Rather than taking the easy route and minding his own business, a man stepped forward and paid a price. So did God, who stepped forward with his own Son and paid the much steeper price of giving him up for us all.

A man saw his way past feeble excuses and apologies, including the pride of doing it independently. So did God, who heard all of our excuses and apologies and saw his way to provide redemption at the cross.

A man expected nothing in return. So did God, whose grace is so perfect there is nothing we must do to complete it.

A man gave gladly and then urged the recipient of his grace, “Pay it forward.” So does God, who gladly loved us first and then motivates us to pass it along to those who cannot pay us back.

No need for misgivings

Do you have misgivings about that fellow who helped my daughter? What motivated him? Did he perceive this as an opportunity to take advantage? Or was he trying to soothe his guilty conscience for all the occasions when he had refused to step forward? Was he hoping to plant good karma so later on he might reap good things for himself?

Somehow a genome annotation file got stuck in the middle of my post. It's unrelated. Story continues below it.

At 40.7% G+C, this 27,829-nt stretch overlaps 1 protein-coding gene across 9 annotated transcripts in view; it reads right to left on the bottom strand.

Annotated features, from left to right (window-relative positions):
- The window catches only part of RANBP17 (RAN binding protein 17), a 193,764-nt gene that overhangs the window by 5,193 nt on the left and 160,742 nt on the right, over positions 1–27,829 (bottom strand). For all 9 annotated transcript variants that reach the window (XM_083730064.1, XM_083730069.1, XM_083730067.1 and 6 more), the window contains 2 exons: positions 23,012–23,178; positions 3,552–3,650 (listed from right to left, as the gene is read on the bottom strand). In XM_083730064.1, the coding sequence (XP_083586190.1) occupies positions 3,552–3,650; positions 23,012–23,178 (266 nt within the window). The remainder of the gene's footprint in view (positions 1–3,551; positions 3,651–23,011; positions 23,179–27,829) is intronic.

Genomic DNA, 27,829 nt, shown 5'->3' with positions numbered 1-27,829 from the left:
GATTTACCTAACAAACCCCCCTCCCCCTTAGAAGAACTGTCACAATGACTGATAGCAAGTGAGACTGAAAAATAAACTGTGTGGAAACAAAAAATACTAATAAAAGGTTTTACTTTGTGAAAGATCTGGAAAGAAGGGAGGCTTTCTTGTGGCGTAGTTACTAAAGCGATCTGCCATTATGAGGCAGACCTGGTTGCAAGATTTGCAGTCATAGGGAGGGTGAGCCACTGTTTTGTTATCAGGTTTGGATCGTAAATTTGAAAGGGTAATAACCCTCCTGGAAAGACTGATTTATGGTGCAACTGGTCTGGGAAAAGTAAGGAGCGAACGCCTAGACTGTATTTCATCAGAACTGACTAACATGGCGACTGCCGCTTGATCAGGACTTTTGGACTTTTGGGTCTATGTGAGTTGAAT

For centuries people have been puzzling over God’s grace as well. An acquaintance once accused God of using grace to manipulate wretched sinners. Another reasoned God just wants to bring honor to himself. Still another portrayed God as that lonely soul willing to do whatever it takes to win our affection.

The Holy Spirit needs to clear up our misunderstandings with God’s Word, doesn’t he?

Through St. John, the Spirit points out that God’s grace has never been limited to the few who will honor his name for it. “God so loved the world that he gave his one and only Son” (John 3:16). “He is the atoning sacrifice for our sins, and not only for ours but also for the sins of the whole world” (1 John 2:2).

Through St. Paul, the Spirit warns us sinners not to justify ourselves with our obedient deeds. “You who are trying to be justified by the law have been alienated from Christ; you have fallen away from grace” (Galatians 5:4). Instead, the Spirit stresses that God gives away his grace free of charge after our Redeemer paid for it with his blood. “All have sinned and fall short of the glory of God, and all are justified freely by his grace through the redemption that came by Christ Jesus” (Romans 3:23,24).